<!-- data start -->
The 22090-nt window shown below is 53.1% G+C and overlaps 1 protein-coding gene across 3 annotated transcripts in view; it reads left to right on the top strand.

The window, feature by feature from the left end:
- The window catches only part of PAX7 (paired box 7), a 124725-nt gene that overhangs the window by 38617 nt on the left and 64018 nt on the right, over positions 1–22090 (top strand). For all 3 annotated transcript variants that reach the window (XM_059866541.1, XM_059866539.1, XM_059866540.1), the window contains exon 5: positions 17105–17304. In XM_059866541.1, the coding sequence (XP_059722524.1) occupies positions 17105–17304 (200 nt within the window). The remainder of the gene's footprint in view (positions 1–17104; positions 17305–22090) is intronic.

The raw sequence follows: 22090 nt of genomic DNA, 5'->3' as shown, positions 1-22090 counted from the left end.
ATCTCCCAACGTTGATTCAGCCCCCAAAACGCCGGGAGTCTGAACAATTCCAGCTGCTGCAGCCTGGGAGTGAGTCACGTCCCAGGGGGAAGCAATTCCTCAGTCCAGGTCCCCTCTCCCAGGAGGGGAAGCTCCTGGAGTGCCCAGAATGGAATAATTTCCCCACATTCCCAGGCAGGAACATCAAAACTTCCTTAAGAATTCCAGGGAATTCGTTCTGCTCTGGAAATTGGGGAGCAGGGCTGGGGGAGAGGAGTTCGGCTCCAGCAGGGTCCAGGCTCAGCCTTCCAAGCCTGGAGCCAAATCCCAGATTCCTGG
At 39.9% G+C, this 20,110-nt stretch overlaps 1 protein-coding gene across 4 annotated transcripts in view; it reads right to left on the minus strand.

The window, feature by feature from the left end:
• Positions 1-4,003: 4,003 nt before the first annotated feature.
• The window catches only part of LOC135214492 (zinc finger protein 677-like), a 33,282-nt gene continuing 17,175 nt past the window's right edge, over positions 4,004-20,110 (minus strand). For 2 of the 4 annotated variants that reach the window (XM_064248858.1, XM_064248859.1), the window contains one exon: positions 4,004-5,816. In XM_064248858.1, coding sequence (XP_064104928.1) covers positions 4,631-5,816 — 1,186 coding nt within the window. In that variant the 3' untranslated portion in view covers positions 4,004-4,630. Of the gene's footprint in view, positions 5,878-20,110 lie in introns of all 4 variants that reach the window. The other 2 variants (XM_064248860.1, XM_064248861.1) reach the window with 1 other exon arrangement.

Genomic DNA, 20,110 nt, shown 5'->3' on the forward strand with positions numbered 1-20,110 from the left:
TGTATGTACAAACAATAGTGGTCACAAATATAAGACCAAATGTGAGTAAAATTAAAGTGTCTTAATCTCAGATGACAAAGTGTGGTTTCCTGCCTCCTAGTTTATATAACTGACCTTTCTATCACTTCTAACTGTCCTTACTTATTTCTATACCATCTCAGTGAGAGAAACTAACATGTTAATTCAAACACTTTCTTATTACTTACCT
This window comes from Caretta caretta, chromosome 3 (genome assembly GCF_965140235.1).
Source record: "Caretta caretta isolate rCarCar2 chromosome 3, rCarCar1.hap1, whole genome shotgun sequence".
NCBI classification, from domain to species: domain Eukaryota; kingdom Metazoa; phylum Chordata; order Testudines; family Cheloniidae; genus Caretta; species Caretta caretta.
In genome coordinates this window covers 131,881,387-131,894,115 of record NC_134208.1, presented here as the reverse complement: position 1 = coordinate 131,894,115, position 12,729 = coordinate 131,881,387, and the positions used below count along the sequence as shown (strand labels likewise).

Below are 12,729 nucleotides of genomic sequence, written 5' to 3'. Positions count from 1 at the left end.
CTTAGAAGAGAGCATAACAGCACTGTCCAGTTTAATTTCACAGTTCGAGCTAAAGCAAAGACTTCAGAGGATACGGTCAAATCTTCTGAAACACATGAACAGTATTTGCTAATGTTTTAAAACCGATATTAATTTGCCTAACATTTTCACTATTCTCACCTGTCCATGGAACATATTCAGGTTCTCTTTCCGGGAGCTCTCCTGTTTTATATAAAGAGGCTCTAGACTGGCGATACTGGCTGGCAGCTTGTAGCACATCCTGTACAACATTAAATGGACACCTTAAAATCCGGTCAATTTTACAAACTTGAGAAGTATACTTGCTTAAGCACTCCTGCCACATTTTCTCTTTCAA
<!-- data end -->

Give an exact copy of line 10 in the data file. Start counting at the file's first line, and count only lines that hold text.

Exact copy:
Genomic DNA, 20,110 nt, shown 5'->3' on the forward strand with positions numbered 1-20,110 from the left: